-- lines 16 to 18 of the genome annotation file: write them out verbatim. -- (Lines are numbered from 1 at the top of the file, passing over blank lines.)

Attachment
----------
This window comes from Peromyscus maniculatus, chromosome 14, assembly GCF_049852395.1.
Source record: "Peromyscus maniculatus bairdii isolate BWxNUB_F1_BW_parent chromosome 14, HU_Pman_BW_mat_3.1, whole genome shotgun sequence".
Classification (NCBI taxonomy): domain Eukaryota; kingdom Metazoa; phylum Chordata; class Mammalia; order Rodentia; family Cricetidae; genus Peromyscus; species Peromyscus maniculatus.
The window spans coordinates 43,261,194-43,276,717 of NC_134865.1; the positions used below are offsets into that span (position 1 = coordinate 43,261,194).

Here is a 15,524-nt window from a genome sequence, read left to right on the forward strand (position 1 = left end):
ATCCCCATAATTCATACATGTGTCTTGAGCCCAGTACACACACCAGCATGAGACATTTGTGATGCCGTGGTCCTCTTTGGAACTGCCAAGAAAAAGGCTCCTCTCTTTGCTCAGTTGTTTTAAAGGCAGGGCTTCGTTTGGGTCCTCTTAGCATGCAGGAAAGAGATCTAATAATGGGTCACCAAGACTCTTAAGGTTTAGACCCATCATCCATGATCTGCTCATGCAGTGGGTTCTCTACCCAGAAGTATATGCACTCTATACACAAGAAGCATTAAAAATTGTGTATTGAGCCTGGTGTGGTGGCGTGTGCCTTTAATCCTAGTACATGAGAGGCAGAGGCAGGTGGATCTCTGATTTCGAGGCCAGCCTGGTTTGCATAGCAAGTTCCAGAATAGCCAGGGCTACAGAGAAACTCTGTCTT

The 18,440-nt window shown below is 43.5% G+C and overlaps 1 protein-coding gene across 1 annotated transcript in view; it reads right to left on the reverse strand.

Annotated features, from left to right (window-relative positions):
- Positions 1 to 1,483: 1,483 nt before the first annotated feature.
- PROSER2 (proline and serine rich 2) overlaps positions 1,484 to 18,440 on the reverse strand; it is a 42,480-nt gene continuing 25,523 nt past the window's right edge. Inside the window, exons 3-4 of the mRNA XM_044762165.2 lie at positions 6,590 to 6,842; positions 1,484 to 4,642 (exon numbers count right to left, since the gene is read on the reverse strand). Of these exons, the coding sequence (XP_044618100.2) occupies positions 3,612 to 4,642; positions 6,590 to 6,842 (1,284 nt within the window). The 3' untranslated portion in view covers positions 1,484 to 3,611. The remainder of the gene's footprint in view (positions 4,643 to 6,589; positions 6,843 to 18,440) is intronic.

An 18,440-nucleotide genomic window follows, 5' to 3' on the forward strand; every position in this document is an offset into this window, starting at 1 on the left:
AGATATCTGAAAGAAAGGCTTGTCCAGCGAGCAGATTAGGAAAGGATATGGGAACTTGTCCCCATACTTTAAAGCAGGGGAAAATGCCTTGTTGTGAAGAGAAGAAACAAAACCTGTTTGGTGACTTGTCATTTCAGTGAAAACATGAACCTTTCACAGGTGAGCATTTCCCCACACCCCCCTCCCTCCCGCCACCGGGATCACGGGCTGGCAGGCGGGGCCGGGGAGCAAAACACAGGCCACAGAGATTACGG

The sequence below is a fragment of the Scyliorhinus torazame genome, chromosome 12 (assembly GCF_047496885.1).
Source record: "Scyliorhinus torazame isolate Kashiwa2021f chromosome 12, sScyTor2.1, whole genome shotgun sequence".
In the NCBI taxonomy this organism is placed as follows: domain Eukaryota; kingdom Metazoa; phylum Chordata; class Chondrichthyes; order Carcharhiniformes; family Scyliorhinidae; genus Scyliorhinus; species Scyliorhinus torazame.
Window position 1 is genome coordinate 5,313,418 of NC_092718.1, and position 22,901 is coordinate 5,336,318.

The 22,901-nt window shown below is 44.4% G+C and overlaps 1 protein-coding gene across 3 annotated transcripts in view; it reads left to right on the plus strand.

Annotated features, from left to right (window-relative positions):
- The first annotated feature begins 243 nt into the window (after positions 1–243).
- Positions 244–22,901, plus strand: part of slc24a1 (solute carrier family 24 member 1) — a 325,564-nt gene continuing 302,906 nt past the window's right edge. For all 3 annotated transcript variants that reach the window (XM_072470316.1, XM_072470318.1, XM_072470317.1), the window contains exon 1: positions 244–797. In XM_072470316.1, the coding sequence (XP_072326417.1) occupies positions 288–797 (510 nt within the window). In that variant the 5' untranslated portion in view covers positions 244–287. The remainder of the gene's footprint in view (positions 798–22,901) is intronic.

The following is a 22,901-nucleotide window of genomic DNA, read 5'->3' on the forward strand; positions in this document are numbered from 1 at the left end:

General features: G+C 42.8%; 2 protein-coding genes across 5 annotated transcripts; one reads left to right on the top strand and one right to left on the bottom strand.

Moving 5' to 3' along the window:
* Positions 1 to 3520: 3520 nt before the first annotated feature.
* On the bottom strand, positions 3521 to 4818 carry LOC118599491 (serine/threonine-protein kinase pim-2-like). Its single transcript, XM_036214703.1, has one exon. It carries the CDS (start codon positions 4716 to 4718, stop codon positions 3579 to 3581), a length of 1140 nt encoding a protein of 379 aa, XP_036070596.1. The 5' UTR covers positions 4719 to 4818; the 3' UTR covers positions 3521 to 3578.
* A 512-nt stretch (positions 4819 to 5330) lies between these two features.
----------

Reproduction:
Window position 1 is genome coordinate 5,313,418 of NC_092718.1, and position 22,901 is coordinate 5,336,318.

The 22,901-nt window shown below is 44.4% G+C and overlaps 1 protein-coding gene across 3 annotated transcripts in view; it reads left to right on the plus strand.

Annotated features, from left to right (window-relative positions):